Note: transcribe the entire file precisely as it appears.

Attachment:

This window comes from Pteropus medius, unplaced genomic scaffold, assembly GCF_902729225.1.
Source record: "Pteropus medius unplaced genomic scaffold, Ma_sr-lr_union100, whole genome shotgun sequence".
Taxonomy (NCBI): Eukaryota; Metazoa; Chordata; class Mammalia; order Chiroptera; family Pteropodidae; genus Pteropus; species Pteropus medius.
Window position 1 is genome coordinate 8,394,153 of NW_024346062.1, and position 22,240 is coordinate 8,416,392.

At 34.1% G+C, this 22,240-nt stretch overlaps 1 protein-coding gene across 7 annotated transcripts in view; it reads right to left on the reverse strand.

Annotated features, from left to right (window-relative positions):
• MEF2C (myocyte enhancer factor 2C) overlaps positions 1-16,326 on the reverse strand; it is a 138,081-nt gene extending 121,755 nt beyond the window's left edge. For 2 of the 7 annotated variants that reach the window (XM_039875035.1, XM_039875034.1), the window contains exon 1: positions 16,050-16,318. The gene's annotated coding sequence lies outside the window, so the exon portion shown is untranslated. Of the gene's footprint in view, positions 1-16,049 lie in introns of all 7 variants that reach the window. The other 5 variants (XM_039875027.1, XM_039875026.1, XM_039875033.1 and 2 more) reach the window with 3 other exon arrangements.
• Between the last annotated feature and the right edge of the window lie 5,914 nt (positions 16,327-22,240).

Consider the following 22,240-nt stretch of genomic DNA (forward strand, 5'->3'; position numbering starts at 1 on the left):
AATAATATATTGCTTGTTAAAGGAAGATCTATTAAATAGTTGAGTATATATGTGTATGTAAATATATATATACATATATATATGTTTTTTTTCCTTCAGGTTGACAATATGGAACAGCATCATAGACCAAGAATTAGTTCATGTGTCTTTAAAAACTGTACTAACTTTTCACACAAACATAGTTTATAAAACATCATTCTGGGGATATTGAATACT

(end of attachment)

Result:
This window comes from Pteropus medius, unplaced genomic scaffold, assembly GCF_902729225.1.
Source record: "Pteropus medius unplaced genomic scaffold, Ma_sr-lr_union100, whole genome shotgun sequence".
Taxonomy (NCBI): Eukaryota; Metazoa; Chordata; class Mammalia; order Chiroptera; family Pteropodidae; genus Pteropus; species Pteropus medius.
Window position 1 is genome coordinate 8,394,153 of NW_024346062.1, and position 22,240 is coordinate 8,416,392.

At 34.1% G+C, this 22,240-nt stretch overlaps 1 protein-coding gene across 7 annotated transcripts in view; it reads right to left on the reverse strand.

Annotated features, from left to right (window-relative positions):
• MEF2C (myocyte enhancer factor 2C) overlaps positions 1-16,326 on the reverse strand; it is a 138,081-nt gene extending 121,755 nt beyond the window's left edge. For 2 of the 7 annotated variants that reach the window (XM_039875035.1, XM_039875034.1), the window contains exon 1: positions 16,050-16,318. The gene's annotated coding sequence lies outside the window, so the exon portion shown is untranslated. Of the gene's footprint in view, positions 1-16,049 lie in introns of all 7 variants that reach the window. The other 5 variants (XM_039875027.1, XM_039875026.1, XM_039875033.1 and 2 more) reach the window with 3 other exon arrangements.
• Between the last annotated feature and the right edge of the window lie 5,914 nt (positions 16,327-22,240).

Consider the following 22,240-nt stretch of genomic DNA (forward strand, 5'->3'; position numbering starts at 1 on the left):
AATAATATATTGCTTGTTAAAGGAAGATCTATTAAATAGTTGAGTATATATGTGTATGTAAATATATATATACATATATATATGTTTTTTTTCCTTCAGGTTGACAATATGGAACAGCATCATAGACCAAGAATTAGTTCATGTGTCTTTAAAAACTGTACTAACTTTTCACACAAACATAGTTTATAAAACATCATTCTGGGGATATTGAATACT